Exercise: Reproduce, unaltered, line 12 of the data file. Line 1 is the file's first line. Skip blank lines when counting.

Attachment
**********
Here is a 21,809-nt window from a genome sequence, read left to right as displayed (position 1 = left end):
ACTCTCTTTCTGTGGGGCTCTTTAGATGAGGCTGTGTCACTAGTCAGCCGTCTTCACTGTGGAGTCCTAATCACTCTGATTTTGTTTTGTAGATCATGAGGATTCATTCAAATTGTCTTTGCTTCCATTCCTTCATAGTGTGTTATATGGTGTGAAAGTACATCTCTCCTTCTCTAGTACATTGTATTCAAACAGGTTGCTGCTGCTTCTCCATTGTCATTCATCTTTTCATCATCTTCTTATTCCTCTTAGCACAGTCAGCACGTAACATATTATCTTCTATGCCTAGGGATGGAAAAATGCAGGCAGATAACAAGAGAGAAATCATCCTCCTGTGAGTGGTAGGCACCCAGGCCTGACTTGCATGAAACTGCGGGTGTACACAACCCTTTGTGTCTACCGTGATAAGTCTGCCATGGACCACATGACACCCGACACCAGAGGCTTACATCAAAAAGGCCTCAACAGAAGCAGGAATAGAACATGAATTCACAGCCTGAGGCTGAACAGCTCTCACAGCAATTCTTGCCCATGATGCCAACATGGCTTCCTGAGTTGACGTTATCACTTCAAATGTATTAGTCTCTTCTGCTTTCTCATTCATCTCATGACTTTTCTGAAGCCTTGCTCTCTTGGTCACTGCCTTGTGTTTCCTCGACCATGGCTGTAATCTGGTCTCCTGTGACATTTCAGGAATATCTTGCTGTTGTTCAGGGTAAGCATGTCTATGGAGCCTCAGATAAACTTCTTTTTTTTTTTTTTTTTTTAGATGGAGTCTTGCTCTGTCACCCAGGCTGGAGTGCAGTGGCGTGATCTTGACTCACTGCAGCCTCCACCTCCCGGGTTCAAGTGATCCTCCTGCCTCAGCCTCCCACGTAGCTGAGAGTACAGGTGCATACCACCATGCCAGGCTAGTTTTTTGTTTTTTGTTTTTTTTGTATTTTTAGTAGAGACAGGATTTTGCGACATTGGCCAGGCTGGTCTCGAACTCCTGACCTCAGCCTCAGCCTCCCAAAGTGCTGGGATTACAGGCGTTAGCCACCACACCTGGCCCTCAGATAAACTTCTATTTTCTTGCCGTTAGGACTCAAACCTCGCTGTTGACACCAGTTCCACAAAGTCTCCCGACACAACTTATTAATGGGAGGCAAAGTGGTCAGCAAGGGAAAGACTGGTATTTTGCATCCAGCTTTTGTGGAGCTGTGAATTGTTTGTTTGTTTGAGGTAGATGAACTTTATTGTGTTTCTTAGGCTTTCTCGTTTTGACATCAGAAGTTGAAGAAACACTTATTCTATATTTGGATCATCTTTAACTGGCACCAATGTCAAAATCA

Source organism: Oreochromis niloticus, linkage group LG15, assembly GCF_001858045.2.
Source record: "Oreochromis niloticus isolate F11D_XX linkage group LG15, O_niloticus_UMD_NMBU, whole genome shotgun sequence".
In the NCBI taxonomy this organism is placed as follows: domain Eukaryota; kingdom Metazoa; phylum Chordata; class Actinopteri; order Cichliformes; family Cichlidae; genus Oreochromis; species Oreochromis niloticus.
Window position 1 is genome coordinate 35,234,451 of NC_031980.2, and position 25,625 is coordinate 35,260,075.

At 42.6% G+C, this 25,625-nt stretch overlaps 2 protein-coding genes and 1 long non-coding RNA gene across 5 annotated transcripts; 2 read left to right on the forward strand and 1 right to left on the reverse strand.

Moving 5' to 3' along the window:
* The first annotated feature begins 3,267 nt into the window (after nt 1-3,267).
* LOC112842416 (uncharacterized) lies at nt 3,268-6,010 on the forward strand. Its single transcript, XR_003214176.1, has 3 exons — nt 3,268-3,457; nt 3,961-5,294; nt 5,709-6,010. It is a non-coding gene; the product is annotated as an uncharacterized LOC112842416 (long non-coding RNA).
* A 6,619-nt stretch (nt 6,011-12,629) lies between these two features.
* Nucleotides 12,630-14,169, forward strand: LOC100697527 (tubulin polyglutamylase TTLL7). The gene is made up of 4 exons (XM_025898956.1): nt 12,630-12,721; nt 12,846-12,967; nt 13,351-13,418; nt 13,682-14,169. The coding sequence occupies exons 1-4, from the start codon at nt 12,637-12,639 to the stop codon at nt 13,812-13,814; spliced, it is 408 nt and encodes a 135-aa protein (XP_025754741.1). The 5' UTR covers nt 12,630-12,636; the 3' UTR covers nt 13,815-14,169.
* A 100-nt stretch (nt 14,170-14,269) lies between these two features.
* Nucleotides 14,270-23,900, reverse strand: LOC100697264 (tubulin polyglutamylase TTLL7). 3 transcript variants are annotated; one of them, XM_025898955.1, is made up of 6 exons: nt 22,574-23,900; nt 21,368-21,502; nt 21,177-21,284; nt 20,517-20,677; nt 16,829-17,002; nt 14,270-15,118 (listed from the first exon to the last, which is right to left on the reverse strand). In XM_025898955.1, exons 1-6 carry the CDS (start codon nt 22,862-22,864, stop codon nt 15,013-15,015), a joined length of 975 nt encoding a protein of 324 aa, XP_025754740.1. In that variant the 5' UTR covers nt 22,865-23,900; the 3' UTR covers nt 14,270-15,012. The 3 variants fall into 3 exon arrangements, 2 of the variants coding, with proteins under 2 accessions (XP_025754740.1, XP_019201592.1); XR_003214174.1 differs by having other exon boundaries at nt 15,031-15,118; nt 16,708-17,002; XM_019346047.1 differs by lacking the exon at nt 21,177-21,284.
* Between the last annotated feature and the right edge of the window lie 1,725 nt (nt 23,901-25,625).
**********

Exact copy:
* Nucleotides 12,630-14,169, forward strand: LOC100697527 (tubulin polyglutamylase TTLL7). The gene is made up of 4 exons (XM_025898956.1): nt 12,630-12,721; nt 12,846-12,967; nt 13,351-13,418; nt 13,682-14,169. The coding sequence occupies exons 1-4, from the start codon at nt 12,637-12,639 to the stop codon at nt 13,812-13,814; spliced, it is 408 nt and encodes a 135-aa protein (XP_025754741.1). The 5' UTR covers nt 12,630-12,636; the 3' UTR covers nt 13,815-14,169.